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Imbolc 2015: Facts, Dates, Traditions And Rituals To Know

Years ago this was always the most neglected of pagan holidays-at least it appeared that way to me in the local community. It’s nice to see an article like this in a general interest publication like HuffPo. I’m a bit isolated from actual interaction with humans so I may be missing a lot, but it seems like society is becoming more open and accepting of difference.

I love seeing all the interfaith initiatives, and so many people speaking out in respect of traditions other than their own. Tolerance, like compromise, is one of the fundamental necessities of a functional society.

Even though the evidence of ending and collapse is all around us now, Imbolc’s meaning is more relevant this year than ever before in my lifetime. The seeds of the new world are sprouting everywhere.

From the community coming together effectively to stop the ebola outbreak in Liberia, to the new Women’s mosque opening in California, to the incredible rise of activism and awareness in the children and youth today; the signs are everywhere.

Have a Blessed Imbolc and a beautiful Spring ( Autumn for those on the Southern side-I’ve always wondered, are the cross quarter holidays celebrated differently in the South? As in, since this holiday is in summer there is it celebrated as Lughnasa for the harvest? It has always seemed odd to me trying to celebrate “winter” holidays in the subtropical region. I imagine how much more odd it would be to have Spring celebrations in the end of summer or harvest festivals in Spring!)

Imbolc 2015: Facts, Dates, Traditions And Rituals To Know

HuffPost Religion Editors
The Huffington Post Posted: 02/02/15 09:33 AM ET Updated: 02/02/15 09:59 AM ET

For many in the U.S., the only ‘religious’ event this time of year is the Super Bowl. But for many pagans and Wiccans, February 2 marks the important holiday, Imbolc, and their attention may be focused somewhere other than the television screen.

wiccan1. Imbolc is one of fourmajor pagan sabbats, or holidays, along with Beltane, Lughnasadh and Samhain. In between these sabbats, pagans celebrate the seasonal solstices and equinoxes.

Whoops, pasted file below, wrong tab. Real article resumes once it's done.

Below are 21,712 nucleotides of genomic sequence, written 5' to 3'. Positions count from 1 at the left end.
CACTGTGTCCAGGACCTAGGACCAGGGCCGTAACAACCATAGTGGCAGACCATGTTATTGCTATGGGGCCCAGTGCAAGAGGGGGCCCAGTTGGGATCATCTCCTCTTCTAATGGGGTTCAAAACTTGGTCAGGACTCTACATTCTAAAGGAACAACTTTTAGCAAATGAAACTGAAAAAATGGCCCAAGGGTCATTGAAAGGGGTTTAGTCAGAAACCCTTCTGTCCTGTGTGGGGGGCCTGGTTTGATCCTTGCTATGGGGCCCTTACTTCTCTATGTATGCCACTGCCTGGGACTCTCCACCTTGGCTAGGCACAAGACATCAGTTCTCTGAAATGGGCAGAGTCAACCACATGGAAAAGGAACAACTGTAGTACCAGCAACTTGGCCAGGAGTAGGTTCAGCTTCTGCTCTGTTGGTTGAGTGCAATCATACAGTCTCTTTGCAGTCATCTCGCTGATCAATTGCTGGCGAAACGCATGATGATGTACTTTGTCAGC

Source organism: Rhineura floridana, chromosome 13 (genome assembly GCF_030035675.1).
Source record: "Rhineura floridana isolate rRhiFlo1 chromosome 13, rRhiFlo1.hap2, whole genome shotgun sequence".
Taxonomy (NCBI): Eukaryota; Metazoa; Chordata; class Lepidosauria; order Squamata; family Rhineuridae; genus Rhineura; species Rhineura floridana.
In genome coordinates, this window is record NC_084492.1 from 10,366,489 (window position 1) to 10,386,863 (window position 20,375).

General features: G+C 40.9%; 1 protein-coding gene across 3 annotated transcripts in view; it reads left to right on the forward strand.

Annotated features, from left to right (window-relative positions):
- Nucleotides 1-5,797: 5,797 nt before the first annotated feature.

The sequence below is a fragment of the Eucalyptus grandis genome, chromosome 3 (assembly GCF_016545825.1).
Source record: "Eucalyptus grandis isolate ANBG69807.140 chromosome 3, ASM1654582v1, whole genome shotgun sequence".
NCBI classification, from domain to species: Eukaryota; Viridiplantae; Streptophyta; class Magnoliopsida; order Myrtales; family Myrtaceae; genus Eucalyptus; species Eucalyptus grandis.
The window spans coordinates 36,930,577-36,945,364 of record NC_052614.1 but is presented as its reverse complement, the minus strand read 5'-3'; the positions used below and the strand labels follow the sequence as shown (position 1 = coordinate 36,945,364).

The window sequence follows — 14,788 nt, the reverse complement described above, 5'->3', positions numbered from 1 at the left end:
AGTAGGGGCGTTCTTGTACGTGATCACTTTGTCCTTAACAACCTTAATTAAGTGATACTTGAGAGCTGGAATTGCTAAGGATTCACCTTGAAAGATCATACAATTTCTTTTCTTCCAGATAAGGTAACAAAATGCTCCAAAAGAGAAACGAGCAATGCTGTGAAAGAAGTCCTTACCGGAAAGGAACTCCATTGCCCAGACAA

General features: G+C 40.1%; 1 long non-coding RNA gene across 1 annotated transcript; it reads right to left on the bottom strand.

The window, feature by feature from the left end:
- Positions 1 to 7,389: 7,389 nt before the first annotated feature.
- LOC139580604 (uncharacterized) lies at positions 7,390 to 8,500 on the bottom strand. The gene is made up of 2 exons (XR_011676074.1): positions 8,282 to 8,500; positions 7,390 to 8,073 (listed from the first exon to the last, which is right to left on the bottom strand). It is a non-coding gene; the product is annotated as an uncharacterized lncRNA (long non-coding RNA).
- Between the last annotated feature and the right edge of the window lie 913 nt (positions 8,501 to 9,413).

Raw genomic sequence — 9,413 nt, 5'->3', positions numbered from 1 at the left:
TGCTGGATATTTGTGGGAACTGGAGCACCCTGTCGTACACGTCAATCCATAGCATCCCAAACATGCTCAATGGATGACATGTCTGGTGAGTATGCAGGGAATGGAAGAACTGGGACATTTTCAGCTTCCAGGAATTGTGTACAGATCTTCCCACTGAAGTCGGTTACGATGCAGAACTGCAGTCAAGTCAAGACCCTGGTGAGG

pagan pray2. Imbolc ispronounced “IM-bulk” or “EM-bowlk.”

mist3. Imbolc falls on the midway point between the winter solstice and the spring equinox. Although it isattributed to the ancient Celts, ancient Egyptians, Babylonians and indigenous groups are also believed to have celebrated an equivalent holiday.

groundhog day4. Nowadays Imbolc may be related toCandlemas and Groundhog Day, and indeed there is evidence from early Irish lore surroundingweather divination this time of year.

pagan fertility5. Also called Brigid’s Day, Imbolc honors the Celtic goddess of fire, fertility, midwifery and the young. Many Pagans will pay tribute to Brigid by arranging an altar and ‘invoking’ the goddess through prayer.

ewe nursing6. The term ‘Imbolc’derives from Old Irishand means “in the belly,” or alternately “ewe’s milk.” The interpretation lends significance to the holiday as a celebration of fertility, reproduction and the young — all overseen by the goddess Brigid.

bonfire7. Imbolc observes thewaning of winter and approach of spring. Pagans often use fire and other forms of light to encourage the lengthening of day. Seed and bud imagery may be used, as well, to promote the growth of new life ensured by springtime.

poppyseed cake8. As with many pagan holidays, food and music are essential. Dishes for Imbolc tend to incorporate seeds, dairy and other spring-evoking foods.

brigid cross9. Celebrants oftenprepare talismans to use during Imbolc ceremonies and then keep in their homes. These include a Brideog — a small straw doll dressed in white cloth — and a Brigid’s Cross, also often woven from straw.

open window10. Imbolc is a time forspring cleaning. Some clean their homes, take ritual baths and de-clutter their lives in other ways. This is believed to create space for the goddess to come into people’s live and for new seeds to take root in the coming spring.


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A Global Meditation for World Peace, December 12, 2014 | Christine Segal, M.Ed.

I like this idea. I’m not totally convinced yet that we can *just* sit at home radiating peace and bring it about worldwide. I think that finding peace within ourselves is a necessary but not sufficient condition for creating world peace.

Many religious traditions teach that we must first create peace within ourselves and then we must, through our actions, bring peace to our world.